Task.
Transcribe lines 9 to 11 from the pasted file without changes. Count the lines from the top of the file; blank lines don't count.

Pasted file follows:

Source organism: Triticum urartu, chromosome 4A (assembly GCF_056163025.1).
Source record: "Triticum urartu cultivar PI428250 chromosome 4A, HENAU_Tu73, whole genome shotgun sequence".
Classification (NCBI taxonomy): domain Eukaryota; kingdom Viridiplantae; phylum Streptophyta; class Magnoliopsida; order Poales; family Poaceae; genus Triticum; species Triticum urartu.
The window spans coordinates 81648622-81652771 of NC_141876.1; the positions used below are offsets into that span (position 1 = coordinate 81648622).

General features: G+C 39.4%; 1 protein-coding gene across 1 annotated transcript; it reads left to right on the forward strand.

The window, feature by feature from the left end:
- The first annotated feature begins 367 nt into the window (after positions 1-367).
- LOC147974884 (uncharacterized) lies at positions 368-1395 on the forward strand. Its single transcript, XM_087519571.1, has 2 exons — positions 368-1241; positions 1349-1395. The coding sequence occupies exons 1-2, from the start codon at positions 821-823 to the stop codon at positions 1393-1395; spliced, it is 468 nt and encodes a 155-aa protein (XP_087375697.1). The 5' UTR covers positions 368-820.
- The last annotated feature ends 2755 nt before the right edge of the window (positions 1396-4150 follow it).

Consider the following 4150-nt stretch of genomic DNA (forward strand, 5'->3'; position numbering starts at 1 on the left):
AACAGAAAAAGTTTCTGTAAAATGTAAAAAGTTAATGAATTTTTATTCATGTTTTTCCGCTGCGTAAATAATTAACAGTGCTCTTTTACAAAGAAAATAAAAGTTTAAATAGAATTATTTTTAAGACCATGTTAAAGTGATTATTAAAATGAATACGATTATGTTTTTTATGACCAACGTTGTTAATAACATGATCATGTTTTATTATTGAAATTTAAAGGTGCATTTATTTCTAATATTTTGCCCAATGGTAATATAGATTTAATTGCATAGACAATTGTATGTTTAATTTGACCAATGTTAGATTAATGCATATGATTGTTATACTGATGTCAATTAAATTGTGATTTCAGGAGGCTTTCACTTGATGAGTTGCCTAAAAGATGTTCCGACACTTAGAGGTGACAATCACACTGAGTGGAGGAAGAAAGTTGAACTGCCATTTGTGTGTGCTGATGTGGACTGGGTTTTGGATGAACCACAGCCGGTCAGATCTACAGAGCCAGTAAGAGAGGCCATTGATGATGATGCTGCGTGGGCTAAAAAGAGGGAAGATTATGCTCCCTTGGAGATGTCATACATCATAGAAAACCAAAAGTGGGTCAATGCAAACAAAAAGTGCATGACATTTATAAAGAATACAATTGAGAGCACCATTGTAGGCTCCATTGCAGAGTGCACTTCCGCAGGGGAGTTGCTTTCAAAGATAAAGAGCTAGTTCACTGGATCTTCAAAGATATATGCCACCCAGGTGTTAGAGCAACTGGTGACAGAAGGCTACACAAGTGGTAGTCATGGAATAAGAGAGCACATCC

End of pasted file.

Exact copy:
- The last annotated feature ends 2755 nt before the right edge of the window (positions 1396-4150 follow it).

Consider the following 4150-nt stretch of genomic DNA (forward strand, 5'->3'; position numbering starts at 1 on the left):
AACAGAAAAAGTTTCTGTAAAATGTAAAAAGTTAATGAATTTTTATTCATGTTTTTCCGCTGCGTAAATAATTAACAGTGCTCTTTTACAAAGAAAATAAAAGTTTAAATAGAATTATTTTTAAGACCATGTTAAAGTGATTATTAAAATGAATACGATTATGTTTTTTATGACCAACGTTGTTAATAACATGATCATGTTTTATTATTGAAATTTAAAGGTGCATTTATTTCTAATATTTTGCCCAATGGTAATATAGATTTAATTGCATAGACAATTGTATGTTTAATTTGACCAATGTTAGATTAATGCATATGATTGTTATACTGATGTCAATTAAATTGTGATTTCAGGAGGCTTTCACTTGATGAGTTGCCTAAAAGATGTTCCGACACTTAGAGGTGACAATCACACTGAGTGGAGGAAGAAAGTTGAACTGCCATTTGTGTGTGCTGATGTGGACTGGGTTTTGGATGAACCACAGCCGGTCAGATCTACAGAGCCAGTAAGAGAGGCCATTGATGATGATGCTGCGTGGGCTAAAAAGAGGGAAGATTATGCTCCCTTGGAGATGTCATACATCATAGAAAACCAAAAGTGGGTCAATGCAAACAAAAAGTGCATGACATTTATAAAGAATACAATTGAGAGCACCATTGTAGGCTCCATTGCAGAGTGCACTTCCGCAGGGGAGTTGCTTTCAAAGATAAAGAGCTAGTTCACTGGATCTTCAAAGATATATGCCACCCAGGTGTTAGAGCAACTGGTGACAGAAGGCTACACAAGTGGTAGTCATGGAATAAGAGAGCACATCC